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Reprinted from: Tayyab Mahmud, Debt and Discipline: Neoliberal Political Economy and the Working Classes, 101 Kentucky Law Journal 1 (2012-2013) (335 Footnotes)
*2 Get them to invest their savings in their homes and own them. Then they won't leave and they won't strike. It ties them down so they have a stake in our prosperity.
-Charles Harris Whitaker
If history shows anything, it is that there's no better way to justify relations founded on violence, to make such relations seem moral, than by reframing them in the language of debt - above all, because it immediately makes it seem that it's the victim who's doing something wrong.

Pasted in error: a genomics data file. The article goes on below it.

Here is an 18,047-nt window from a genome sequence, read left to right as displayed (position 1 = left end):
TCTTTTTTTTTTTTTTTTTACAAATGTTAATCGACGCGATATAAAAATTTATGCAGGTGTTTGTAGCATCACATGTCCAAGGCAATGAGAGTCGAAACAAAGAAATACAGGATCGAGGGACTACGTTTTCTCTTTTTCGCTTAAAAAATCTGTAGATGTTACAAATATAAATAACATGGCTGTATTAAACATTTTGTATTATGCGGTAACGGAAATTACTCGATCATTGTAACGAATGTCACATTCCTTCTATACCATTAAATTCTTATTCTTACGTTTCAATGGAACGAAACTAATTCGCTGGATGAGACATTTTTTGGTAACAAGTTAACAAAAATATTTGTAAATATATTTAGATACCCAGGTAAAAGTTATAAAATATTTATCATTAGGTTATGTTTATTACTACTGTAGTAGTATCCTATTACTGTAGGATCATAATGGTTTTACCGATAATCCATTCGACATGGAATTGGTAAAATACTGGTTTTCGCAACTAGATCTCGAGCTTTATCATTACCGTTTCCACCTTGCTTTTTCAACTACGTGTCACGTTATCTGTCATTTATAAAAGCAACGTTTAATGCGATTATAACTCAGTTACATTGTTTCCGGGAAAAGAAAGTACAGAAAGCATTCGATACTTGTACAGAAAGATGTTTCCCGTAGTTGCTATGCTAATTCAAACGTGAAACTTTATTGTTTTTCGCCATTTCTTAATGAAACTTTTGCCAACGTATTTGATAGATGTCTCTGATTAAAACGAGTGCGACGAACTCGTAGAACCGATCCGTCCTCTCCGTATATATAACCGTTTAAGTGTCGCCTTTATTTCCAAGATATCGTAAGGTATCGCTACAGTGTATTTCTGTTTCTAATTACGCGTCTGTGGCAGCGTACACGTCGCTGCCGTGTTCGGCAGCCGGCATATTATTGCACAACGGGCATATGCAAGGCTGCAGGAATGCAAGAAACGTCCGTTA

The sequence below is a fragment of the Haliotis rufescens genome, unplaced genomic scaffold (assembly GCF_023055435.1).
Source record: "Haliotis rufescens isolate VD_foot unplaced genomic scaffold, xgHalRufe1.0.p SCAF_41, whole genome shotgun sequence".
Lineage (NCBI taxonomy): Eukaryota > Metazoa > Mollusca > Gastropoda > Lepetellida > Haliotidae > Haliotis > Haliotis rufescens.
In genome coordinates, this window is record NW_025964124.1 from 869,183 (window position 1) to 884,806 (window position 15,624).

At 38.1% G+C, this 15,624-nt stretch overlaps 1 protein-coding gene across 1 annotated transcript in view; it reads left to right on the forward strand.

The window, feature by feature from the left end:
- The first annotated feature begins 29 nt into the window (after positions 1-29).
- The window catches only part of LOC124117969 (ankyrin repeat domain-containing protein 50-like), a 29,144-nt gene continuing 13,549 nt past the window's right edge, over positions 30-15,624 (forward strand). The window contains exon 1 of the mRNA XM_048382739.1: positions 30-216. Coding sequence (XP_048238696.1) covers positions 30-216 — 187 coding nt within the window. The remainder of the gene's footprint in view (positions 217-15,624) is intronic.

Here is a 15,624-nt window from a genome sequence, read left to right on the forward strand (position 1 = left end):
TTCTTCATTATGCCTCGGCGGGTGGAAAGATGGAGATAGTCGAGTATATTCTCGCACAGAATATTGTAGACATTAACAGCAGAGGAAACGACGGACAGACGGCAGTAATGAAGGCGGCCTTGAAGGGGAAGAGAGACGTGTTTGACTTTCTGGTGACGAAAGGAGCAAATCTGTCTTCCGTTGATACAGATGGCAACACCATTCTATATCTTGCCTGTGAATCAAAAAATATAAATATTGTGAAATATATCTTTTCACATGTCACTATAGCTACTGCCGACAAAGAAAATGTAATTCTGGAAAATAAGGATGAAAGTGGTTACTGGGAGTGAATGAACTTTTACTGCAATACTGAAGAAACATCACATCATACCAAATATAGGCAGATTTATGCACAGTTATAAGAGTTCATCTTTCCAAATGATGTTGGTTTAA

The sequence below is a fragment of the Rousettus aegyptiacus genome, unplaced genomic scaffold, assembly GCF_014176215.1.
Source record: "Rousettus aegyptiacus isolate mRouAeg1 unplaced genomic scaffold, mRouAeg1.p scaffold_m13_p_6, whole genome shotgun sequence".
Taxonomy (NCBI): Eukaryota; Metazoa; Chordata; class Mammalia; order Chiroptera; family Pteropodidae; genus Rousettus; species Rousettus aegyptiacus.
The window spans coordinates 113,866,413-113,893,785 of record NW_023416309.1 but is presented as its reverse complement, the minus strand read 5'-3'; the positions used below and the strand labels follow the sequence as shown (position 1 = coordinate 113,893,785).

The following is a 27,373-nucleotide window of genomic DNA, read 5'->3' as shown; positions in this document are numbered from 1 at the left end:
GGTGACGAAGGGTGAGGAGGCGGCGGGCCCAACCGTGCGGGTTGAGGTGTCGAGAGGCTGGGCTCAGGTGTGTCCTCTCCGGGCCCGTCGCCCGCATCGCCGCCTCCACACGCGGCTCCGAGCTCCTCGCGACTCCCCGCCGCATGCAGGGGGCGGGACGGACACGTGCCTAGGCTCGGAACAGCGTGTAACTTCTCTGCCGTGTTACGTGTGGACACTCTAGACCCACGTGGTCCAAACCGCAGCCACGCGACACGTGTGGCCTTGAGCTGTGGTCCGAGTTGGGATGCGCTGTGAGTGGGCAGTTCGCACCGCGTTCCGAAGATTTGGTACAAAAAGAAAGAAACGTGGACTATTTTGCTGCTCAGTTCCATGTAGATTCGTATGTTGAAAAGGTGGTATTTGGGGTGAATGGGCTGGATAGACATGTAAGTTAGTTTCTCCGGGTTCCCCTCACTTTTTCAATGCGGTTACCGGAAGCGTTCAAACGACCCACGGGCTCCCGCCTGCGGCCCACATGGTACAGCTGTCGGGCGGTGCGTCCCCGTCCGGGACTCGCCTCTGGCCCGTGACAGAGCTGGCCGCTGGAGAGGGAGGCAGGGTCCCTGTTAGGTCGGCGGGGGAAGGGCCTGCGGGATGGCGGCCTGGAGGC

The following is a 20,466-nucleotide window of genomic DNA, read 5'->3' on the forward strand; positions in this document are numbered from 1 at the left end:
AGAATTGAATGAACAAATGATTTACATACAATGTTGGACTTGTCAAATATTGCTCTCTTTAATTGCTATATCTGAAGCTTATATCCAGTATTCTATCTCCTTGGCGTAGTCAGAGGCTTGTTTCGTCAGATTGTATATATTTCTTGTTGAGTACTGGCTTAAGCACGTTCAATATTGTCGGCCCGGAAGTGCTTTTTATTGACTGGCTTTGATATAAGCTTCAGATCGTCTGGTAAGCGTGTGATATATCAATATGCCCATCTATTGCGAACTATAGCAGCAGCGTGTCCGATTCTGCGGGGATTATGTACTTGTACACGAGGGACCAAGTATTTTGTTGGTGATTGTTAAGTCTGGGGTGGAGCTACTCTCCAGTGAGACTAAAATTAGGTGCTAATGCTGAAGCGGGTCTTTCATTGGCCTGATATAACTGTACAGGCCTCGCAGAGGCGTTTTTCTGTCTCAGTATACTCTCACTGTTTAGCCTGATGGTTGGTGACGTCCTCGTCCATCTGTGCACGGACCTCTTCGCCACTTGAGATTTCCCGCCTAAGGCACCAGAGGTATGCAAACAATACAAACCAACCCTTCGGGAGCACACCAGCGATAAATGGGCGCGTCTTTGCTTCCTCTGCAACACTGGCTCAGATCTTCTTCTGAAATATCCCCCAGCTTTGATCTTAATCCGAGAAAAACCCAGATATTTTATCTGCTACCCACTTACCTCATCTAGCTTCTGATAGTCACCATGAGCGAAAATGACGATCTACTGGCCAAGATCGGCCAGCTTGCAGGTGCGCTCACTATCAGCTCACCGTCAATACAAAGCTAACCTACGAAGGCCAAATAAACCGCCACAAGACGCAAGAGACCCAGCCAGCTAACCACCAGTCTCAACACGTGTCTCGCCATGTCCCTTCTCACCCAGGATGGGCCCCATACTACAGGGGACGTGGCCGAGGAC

He who is subjected to a field of visibility, and who knows it, assumes responsibility for the constraints of power; he makes them play spontaneously upon himself; he inscribes in himself the power relation in which he simultaneously plays both roles; he becomes the principle of his own subjection.